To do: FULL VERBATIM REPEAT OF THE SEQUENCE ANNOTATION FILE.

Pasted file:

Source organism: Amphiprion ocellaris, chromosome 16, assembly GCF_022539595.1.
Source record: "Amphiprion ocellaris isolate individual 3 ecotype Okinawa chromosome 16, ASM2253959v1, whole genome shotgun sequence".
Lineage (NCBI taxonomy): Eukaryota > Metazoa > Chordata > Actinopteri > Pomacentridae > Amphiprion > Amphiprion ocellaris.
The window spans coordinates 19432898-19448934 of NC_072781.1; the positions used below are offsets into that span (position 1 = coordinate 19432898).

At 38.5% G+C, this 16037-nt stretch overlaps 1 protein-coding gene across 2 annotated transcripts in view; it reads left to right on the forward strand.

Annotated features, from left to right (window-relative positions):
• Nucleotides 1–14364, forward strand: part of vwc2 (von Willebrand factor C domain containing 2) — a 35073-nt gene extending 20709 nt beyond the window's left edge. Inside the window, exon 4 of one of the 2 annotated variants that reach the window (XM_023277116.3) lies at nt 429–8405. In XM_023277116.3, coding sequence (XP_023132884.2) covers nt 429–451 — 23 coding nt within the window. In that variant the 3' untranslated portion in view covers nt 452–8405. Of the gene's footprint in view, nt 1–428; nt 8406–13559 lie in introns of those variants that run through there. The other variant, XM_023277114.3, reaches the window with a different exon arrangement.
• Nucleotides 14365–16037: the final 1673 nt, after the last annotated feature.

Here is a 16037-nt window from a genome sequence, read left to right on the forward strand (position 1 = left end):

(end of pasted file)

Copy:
Source organism: Amphiprion ocellaris, chromosome 16, assembly GCF_022539595.1.
Source record: "Amphiprion ocellaris isolate individual 3 ecotype Okinawa chromosome 16, ASM2253959v1, whole genome shotgun sequence".
Lineage (NCBI taxonomy): Eukaryota > Metazoa > Chordata > Actinopteri > Pomacentridae > Amphiprion > Amphiprion ocellaris.
The window spans coordinates 19432898-19448934 of NC_072781.1; the positions used below are offsets into that span (position 1 = coordinate 19432898).

At 38.5% G+C, this 16037-nt stretch overlaps 1 protein-coding gene across 2 annotated transcripts in view; it reads left to right on the forward strand.

Annotated features, from left to right (window-relative positions):
• Nucleotides 1–14364, forward strand: part of vwc2 (von Willebrand factor C domain containing 2) — a 35073-nt gene extending 20709 nt beyond the window's left edge. Inside the window, exon 4 of one of the 2 annotated variants that reach the window (XM_023277116.3) lies at nt 429–8405. In XM_023277116.3, coding sequence (XP_023132884.2) covers nt 429–451 — 23 coding nt within the window. In that variant the 3' untranslated portion in view covers nt 452–8405. Of the gene's footprint in view, nt 1–428; nt 8406–13559 lie in introns of those variants that run through there. The other variant, XM_023277114.3, reaches the window with a different exon arrangement.
• Nucleotides 14365–16037: the final 1673 nt, after the last annotated feature.

Here is a 16037-nt window from a genome sequence, read left to right on the forward strand (position 1 = left end):